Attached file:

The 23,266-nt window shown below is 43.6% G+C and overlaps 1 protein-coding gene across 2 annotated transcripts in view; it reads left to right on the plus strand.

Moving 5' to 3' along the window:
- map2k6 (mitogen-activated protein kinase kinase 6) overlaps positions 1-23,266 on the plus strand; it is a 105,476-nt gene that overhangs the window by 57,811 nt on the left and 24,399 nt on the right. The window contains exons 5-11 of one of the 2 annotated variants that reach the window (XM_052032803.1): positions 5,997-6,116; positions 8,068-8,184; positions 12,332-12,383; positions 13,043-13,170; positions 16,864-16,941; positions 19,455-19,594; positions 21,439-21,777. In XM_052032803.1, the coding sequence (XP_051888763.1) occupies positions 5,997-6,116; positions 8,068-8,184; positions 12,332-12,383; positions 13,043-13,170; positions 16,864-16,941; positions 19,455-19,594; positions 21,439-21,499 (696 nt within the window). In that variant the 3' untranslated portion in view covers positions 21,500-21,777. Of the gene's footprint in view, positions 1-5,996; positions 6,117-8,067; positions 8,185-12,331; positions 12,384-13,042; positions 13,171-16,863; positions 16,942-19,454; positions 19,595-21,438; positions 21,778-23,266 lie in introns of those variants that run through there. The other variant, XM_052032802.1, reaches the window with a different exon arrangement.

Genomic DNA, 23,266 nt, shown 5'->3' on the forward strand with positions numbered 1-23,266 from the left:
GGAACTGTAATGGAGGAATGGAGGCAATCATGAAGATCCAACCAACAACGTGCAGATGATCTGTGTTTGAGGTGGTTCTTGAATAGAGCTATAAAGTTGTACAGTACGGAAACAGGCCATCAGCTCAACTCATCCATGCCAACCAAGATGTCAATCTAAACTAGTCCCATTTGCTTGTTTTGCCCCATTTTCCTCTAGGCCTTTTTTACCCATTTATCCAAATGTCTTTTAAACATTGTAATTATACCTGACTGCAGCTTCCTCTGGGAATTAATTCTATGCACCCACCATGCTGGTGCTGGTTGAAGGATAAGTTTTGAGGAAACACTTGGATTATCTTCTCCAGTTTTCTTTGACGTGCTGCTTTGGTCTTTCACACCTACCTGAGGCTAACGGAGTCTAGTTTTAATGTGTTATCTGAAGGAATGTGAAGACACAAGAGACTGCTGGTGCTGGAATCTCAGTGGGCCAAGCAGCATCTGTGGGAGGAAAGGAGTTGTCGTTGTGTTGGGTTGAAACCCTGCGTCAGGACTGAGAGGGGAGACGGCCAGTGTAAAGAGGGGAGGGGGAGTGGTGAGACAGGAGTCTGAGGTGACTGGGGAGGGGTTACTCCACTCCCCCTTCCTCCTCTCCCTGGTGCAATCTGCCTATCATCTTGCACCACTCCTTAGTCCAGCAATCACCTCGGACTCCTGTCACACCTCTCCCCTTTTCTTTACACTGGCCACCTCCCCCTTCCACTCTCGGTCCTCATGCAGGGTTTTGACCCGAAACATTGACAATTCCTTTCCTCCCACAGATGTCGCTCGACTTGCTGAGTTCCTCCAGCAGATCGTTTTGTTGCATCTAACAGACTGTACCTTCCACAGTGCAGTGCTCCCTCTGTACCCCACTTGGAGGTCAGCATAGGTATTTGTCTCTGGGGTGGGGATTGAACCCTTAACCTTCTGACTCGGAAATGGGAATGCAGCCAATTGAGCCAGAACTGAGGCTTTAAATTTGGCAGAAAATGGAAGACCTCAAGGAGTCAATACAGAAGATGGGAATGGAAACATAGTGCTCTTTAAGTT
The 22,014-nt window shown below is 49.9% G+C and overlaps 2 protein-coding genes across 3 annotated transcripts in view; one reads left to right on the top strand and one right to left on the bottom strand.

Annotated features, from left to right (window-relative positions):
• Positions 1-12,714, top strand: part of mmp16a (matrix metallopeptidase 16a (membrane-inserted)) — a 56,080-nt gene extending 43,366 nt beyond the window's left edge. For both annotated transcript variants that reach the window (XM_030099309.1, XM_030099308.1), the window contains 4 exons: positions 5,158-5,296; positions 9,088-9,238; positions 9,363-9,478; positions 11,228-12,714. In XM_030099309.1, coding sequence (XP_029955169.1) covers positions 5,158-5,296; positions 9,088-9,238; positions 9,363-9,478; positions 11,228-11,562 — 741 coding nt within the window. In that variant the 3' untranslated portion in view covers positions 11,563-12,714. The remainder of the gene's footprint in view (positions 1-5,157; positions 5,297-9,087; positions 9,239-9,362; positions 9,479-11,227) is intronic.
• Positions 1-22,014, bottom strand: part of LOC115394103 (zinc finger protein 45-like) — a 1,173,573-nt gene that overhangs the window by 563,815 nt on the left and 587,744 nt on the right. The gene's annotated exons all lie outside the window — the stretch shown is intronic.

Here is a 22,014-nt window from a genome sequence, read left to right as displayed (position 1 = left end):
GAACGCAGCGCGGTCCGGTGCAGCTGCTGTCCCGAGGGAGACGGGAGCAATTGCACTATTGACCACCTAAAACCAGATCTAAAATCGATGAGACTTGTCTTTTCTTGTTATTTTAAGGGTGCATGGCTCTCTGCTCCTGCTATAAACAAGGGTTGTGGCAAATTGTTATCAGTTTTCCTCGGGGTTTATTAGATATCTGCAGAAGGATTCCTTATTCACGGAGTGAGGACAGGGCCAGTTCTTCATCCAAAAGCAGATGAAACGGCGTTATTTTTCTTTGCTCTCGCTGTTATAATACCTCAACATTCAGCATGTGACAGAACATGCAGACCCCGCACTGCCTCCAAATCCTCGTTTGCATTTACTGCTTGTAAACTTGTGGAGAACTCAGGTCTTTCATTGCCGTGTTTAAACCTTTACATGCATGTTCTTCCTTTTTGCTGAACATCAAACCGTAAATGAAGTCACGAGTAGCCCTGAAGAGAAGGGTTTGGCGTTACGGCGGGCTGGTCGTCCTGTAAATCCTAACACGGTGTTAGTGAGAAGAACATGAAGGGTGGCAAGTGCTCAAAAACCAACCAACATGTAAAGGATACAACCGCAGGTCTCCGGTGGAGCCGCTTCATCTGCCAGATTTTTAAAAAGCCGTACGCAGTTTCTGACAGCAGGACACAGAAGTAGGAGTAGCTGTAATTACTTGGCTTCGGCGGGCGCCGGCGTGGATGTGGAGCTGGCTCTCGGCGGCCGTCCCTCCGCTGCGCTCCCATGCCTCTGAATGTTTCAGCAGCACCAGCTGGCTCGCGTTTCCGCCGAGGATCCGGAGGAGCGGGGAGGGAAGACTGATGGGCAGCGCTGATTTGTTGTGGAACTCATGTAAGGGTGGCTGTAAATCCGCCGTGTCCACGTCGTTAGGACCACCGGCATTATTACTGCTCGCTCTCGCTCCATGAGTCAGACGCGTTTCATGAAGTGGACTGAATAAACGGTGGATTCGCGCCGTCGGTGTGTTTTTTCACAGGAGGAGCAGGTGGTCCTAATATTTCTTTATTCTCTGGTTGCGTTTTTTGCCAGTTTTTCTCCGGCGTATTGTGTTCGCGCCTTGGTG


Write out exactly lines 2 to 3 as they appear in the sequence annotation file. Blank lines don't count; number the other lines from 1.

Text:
Moving 5' to 3' along the window:
- map2k6 (mitogen-activated protein kinase kinase 6) overlaps positions 1-23,266 on the plus strand; it is a 105,476-nt gene that overhangs the window by 57,811 nt on the left and 24,399 nt on the right. The window contains exons 5-11 of one of the 2 annotated variants that reach the window (XM_052032803.1): positions 5,997-6,116; positions 8,068-8,184; positions 12,332-12,383; positions 13,043-13,170; positions 16,864-16,941; positions 19,455-19,594; positions 21,439-21,777. In XM_052032803.1, the coding sequence (XP_051888763.1) occupies positions 5,997-6,116; positions 8,068-8,184; positions 12,332-12,383; positions 13,043-13,170; positions 16,864-16,941; positions 19,455-19,594; positions 21,439-21,499 (696 nt within the window). In that variant the 3' untranslated portion in view covers positions 21,500-21,777. Of the gene's footprint in view, positions 1-5,996; positions 6,117-8,067; positions 8,185-12,331; positions 12,384-13,042; positions 13,171-16,863; positions 16,942-19,454; positions 19,595-21,438; positions 21,778-23,266 lie in introns of those variants that run through there. The other variant, XM_052032802.1, reaches the window with a different exon arrangement.